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When we’ve been under stress, we sometimes get a little sensitive. Sometimes we get accused of having a thin skin. When dealing with difficult people, you do have to grow a little bit thicker skin.
Here are four helpful strategies to consider when dealing with difficult people so that you won’t take it so personally.
First strategy is to move closer to them. At the next meeting with that person, instead of sitting in the opposite side of the room, just move over one chair. Next month, move another chair closer. And repeat. Pretty soon you’ll be sitting right next to them. Changing the distance changes the dynamic.
The second strategy is to remember that this is a game. Repeat to yourself that this is just a game, not out loud, just to yourself. The game could be intimidation or it could be humiliation. But, since it is a game, you get to choose whether or not to play.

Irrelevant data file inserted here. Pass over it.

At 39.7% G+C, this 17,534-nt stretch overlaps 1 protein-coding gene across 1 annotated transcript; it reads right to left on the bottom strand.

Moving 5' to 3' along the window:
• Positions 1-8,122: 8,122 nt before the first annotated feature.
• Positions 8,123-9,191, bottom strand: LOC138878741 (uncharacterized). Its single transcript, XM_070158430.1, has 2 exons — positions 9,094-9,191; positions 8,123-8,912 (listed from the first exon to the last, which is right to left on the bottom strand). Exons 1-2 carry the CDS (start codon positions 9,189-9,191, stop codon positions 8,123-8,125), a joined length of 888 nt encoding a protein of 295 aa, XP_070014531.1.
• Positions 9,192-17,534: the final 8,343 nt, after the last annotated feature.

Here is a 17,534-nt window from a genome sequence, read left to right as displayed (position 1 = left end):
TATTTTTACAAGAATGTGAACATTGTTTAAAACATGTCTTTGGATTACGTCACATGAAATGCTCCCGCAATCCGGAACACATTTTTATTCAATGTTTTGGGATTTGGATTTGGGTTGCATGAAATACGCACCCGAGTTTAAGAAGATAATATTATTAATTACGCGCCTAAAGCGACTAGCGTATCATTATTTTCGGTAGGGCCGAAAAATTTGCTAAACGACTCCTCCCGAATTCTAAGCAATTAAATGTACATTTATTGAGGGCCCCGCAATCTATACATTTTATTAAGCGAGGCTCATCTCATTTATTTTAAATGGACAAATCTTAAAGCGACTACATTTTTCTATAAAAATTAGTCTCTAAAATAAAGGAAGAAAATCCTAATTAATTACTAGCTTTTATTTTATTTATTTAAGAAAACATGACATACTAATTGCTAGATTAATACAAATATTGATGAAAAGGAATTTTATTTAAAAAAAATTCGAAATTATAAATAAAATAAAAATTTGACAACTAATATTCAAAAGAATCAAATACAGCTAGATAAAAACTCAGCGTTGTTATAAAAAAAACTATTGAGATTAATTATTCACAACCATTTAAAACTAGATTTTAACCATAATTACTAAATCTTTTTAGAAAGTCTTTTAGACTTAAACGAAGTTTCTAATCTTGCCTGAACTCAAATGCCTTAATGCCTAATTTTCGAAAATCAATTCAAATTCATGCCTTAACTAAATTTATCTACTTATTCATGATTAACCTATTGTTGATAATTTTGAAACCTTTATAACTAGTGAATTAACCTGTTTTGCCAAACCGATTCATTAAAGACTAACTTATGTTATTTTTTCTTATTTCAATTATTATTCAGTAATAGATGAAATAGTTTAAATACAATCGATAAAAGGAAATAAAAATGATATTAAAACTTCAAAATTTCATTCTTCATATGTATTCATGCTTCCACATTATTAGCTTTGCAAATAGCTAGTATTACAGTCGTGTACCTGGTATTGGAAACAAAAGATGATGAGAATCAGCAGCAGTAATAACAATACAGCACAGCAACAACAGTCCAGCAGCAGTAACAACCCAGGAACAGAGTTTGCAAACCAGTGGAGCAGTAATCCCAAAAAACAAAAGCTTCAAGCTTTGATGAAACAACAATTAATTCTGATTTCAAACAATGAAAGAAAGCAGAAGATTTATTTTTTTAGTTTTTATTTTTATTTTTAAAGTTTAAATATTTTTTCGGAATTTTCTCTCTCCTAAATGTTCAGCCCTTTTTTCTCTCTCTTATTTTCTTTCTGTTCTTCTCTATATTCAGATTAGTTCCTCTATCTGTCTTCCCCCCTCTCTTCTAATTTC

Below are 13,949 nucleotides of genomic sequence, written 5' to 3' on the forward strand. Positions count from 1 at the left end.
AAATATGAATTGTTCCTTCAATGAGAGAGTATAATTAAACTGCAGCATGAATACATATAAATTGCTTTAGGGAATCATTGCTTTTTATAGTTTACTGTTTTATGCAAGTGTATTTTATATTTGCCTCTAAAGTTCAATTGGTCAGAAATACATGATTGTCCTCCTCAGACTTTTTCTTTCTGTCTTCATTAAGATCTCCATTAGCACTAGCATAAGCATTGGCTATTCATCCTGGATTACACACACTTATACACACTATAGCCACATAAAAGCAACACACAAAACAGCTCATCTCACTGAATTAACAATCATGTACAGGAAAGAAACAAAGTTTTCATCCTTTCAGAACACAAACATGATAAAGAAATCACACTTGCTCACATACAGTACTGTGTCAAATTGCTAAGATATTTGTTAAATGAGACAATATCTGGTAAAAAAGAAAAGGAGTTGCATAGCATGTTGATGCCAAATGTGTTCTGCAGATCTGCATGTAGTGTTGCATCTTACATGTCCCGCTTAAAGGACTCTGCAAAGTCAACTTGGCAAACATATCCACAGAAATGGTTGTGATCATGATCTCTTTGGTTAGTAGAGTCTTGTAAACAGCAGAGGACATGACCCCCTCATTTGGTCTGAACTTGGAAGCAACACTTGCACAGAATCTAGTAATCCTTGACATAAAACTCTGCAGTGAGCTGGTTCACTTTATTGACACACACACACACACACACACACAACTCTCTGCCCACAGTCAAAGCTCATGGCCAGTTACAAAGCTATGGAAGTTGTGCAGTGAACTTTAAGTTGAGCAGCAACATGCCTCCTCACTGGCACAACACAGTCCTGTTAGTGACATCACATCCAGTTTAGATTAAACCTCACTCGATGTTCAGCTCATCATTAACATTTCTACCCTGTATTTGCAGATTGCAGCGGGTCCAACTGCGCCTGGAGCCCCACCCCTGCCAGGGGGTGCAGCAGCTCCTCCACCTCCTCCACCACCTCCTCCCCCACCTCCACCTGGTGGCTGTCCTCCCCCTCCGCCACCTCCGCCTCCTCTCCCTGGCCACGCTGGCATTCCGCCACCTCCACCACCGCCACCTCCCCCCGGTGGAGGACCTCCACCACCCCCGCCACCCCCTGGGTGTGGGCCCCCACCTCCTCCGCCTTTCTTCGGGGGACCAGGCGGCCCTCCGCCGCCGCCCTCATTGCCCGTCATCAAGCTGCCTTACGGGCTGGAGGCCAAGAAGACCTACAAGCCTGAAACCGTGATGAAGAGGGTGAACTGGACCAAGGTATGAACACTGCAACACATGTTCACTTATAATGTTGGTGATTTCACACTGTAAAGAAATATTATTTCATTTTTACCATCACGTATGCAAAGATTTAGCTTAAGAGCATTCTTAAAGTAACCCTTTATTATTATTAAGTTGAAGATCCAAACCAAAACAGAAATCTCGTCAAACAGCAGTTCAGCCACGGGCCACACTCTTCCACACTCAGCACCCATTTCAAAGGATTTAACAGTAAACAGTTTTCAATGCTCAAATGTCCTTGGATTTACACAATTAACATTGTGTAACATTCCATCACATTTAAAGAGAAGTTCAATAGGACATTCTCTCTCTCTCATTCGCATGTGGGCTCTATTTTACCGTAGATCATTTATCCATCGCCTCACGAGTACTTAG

The third strategy is to think of them as a metaphor. Think of that difficult people as a metaphor, not as a human being. A human being would never treat you this badly. For example, think of them as a kangaroo. Just imagine how silly that would make them look to you. It is hard to get upset with a kangaroo.
The fourth strategy is to laugh as soon as you can. Make sure you don’t take it seriously. When you laugh, it releases endorphins, which relieves stress. This will also prevent you from dragging the negative feelings into the next relationship, that is innocent.
By using these techniques, you will take away a lot of the stress, and a lot of the sting, of interacting with people who become difficult. So, don’t take it personally. You haven’t been singled out. They probably treat everybody this way.
If you need to find a keynote speaker, plenary speaker, breakout speaker, concurrent session speaker, seminar leader, or workshop facilitator who can deliver in-person, virtually, or via prerecorded session, Kit Welchlin, M.A., CSP, CVP, is a nationally recognized professional motivational speaker and author and can be found at www.welchlin.com or www.SeminarsOnStress.com.